Extending your lease – what does it mean to you?
Do you own a flat?
If you do, it is a major investment whether you live in the flat or rent it out. Changes in the market may send prices up or down, particularly in the present economic climate, but that is true of any investment. But leases are different – leases are wasting assets.
A lease gives you the flat for a fixed period of time – often 99 years but leases can be for any length of time. As time passes and the term of the lease gets shorter, its value will decline. If there is plenty of time left to run on the lease, the fall in value is barely noticeable. But once the term approaches 80 years the fall in value will affect you when you come to sell the flat.
Is there anything you can do about this?
Provided you have owned the flat for at least two years, you have a statutory right to extend your lease. You will have to pay the landlord for this and the amount you pay depends on the value of the flat, the remaining term, and some other factors. You will usually have to employ a surveyor to advise you on the appropriate payment and possibly negotiate with the landlords. You will also need to use a solicitor to serve the notices and deal with the conveyancing. The rules also require you to pay the landlord’s legal and surveyor’s costs.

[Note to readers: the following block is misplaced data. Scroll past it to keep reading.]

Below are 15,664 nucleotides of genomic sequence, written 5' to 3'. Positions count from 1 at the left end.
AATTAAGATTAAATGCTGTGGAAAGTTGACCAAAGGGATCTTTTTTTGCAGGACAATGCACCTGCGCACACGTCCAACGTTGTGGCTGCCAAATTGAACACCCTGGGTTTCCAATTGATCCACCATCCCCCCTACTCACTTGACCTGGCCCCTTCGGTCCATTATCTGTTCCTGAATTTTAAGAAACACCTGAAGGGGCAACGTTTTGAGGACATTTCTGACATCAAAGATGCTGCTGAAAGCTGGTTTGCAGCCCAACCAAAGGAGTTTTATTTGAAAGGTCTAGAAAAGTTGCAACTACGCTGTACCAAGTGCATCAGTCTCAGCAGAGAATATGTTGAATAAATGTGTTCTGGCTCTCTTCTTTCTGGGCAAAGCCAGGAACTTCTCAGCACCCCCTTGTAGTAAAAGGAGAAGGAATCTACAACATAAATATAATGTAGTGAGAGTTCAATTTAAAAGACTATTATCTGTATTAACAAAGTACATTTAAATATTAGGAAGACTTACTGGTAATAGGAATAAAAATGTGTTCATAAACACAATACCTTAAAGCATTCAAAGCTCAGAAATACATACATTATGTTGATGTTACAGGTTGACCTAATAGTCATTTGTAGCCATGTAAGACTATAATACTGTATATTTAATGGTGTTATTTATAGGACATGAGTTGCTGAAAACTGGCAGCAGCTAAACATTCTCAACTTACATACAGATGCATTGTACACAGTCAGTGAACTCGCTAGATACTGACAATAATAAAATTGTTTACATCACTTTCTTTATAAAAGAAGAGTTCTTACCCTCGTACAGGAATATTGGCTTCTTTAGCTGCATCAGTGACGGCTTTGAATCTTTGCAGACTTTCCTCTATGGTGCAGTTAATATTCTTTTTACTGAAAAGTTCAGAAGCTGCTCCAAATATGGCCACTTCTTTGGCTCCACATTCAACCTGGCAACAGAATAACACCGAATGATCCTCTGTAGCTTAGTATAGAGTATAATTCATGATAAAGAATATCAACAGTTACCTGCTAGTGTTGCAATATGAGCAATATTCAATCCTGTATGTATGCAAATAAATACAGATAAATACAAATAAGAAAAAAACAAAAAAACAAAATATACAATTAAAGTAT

It is sometimes possible to agree terms for a lease extension with your landlord without using the statutory procedure. If you do this, you can agree any terms you like. If you use the statutory procedure, you are entitled to an additional 90 years on top of the lease term that you already have, and usually your lease will then be long enough to ensure that the problem will not recur for a very long time.
When is it a good idea to extend your lease?
If there is 85 years or more to run on your lease, the need to extend the lease will not be pressing in most cases. But in all cases, it is a very good idea to extend your lease before the term drops below 80 years. This is because the legislation increases the sum payable to a landlord if the term has dropped below 80 years. If you want to get an idea of the amount you will have to pay, visit the website of the Leasehold Advisory Service at http://www.lease-advice.org/ where there is an online premium calculator.
There are some other ways in which you can preserve the value of your lease. Sometimes, if a landlord wants to sell the freehold of the building, he must first offer it to the leasehold owners. Also, a majority of the leaseholders can get together and compel the landlord to sell the freehold to them. That however is another story – another complex area of law – and will be dealt with in a later article in this series.
For more information and advice on your own particular case please contact Wiseman Lee on 020 8215 1000 or visit www.wiseman.co.uk
This article should not be taken as a full statement of the law. It should be regarded purely as guidance and is no substitute for professional advice. No responsibility for loss occasioned as a result of any person acting or refraining from acting can be accepted by Wiseman Lee LLP. © Wiseman Lee LLP 2013